The Gunslinger or One of the Reasons Why I Lived in Rockville, Maryland
To answer your question (You used to live in Rockville??) Amanda, my wife and I lived in Rockville for about 9 months back in 1999-2000. However, before we moved out into Maryland, we lived in a basement efficiency apartment in Northwest D.C. for about a month.
Our landlord – let’s call him Mr. Dee – fancied himself a home improvement cowboy of sorts. He was a stockbroker from a very affluent New England family, and, while this doesn’t preclude him from being a competent DIY’er, I don’t think he had any prior experience. If he did, you couldn’t tell.
When he came home from work in the evening, he’d change out of his suit and into low-ankle boots, a pair of khaki shorts (it was August), a slightly worn, pastel Polo shirt, and an old navy blue sports jacket. A bottle of beer was permanent affixed to his left hand from the moment he walked in the door till he went to bed.
If we happened to call about any maintenance issue we might have, he’d come right down to “fix” it. It didn’t matter what our problem was, the right tool for the job was always holstered in his sports jacket’s pocket: a cordless drill and a fist full of 2 ½ inch screws. We never saw him armed with any other type of tool. We have reason to believe that he had & used a saw of some sort, but we never actual saw it.
His solution to any maintenance problem was . . . mind bending. For example, the latch on our sole window wasn’t working. Half of the time you’d latch it, it would unlatch, and the window would pop open. His solution? He screwed the window shut. My wife and I were just standing their with our mouths agape thinking, “What the fuck?” He was so pleased with himself he didn’t notice our shock, and we didn’t have the heart to say anything besides, “Um, thanks?”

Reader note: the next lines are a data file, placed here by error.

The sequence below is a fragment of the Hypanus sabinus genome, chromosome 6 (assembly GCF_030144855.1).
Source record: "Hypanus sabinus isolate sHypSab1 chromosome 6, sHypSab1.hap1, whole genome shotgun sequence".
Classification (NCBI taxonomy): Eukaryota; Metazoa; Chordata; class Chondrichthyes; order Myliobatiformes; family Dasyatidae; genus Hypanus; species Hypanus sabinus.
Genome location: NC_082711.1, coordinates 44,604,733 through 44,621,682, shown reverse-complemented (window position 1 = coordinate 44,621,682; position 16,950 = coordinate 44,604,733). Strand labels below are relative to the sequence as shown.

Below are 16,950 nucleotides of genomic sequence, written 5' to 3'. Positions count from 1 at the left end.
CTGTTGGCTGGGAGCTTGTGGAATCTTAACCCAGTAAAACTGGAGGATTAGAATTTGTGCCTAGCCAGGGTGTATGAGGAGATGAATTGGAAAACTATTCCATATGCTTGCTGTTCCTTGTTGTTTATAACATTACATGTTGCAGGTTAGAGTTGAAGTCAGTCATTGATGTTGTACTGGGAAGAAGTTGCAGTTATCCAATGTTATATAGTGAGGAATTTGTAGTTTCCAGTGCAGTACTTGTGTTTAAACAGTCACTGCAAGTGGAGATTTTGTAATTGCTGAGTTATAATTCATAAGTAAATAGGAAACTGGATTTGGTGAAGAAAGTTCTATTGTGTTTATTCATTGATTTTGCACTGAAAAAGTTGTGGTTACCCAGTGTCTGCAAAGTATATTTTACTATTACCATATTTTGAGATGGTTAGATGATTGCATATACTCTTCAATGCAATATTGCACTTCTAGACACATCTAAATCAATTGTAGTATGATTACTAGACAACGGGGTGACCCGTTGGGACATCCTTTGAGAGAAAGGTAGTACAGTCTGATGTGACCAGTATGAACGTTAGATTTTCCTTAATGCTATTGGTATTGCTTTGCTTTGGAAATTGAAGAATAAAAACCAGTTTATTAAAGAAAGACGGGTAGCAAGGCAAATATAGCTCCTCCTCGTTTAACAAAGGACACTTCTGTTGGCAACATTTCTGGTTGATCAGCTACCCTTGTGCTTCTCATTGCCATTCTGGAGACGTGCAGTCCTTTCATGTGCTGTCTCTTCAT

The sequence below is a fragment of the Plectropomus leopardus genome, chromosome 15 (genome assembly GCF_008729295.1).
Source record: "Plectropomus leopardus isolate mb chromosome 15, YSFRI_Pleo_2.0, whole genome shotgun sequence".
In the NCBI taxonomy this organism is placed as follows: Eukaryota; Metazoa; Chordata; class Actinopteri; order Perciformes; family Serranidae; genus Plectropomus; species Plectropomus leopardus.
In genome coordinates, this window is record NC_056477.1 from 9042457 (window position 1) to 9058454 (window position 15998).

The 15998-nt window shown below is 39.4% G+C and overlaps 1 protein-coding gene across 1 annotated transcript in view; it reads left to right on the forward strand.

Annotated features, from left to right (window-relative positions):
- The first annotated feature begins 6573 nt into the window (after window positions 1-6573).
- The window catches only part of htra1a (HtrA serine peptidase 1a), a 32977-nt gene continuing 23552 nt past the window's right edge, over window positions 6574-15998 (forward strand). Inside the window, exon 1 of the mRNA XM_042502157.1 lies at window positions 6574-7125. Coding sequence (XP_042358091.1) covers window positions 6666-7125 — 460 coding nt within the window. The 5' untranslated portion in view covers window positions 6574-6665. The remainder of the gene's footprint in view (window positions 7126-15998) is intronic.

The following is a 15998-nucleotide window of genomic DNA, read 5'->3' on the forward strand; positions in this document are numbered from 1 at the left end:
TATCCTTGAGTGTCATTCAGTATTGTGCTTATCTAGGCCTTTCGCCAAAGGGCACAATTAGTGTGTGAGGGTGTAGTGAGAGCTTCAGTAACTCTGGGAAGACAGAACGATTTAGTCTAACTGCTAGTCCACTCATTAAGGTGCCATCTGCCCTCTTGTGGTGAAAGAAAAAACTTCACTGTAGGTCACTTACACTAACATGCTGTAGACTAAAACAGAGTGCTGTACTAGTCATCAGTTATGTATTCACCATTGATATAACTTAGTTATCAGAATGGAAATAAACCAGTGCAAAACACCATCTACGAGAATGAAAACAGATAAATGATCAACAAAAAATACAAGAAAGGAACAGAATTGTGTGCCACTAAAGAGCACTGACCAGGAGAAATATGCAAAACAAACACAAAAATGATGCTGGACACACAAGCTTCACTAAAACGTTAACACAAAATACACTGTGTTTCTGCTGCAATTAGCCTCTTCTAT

Our apartment was accessed from the rear of the house. We walked down the alley, opened the gate in the chain link fence, walked down a flight of concrete stairs to our door. Soon this all changed.
A week or so after we moved into our apartment, six foot sections of a wood privacy fence started appearing. I mean that in the most literal sense. You’d come home at night and everything was the same as you left it that morning. You’d get up to go to work the next day and a new section of fencing was there. Its stealth was incredible; it had to be ninja fencing.
The gate was the first to go. It was replaced with a wooden one which stood over six feet tall. It was nearly impossible to open because it didn’t hang square in the opening. It leaned to the side so the dead bolt wouldn’t slide smoothly. You had to throw your shoulder into it as you tried to turn your key in the lock, very irritating.
Then every couple of days, another section would appear. Instead of removing the chain link fence and digging new post holes, Mr. Dee would lash the sections of wood fencing to the chain link fence with bailing wire (or something of the sort). The six foot sections weren’t attached to each other. They were butted together and standing independently. Not only was the “fence” rickety, it looked awful.
Getting into our apartment was now a struggle on two counts. One, it was just hard to unlock and open the damn gate. Two, it was also hard to keep a straight face while looking at the fence. While laughing at it in private was fine, it would be impolite to do so while Mr. Dee was lounging in his back yard drinking beer.
I didn’t take us too long to figure out where the ninja fencing was coming from. One night we made it home by 9 PM, and there was an awful racket coming from the kitchen. You know, kind of like a body or a section of fencing being hauled across the kitchen floor. Which to the two do you think it was? The noise kept up until nearly 11PM, and, in the morning, six more feet of ninja fencing had appeared.
Shortly thereafter we moved out of the District and out to Rockville, Maryland, so we never got to see the completed ninja fence. While the late night ninja fencing factory was annoying, it wasn’t bad enough to drive us out of our apartment. It didn’t induce us to stay either. The final straw was Mr. Dee’s idiot wife trying to make us financially responsible for their flooding problem. So, we moved out two days before hurricane Floyd paid the District a visit; I’d bet a lot of money that basement flooded too.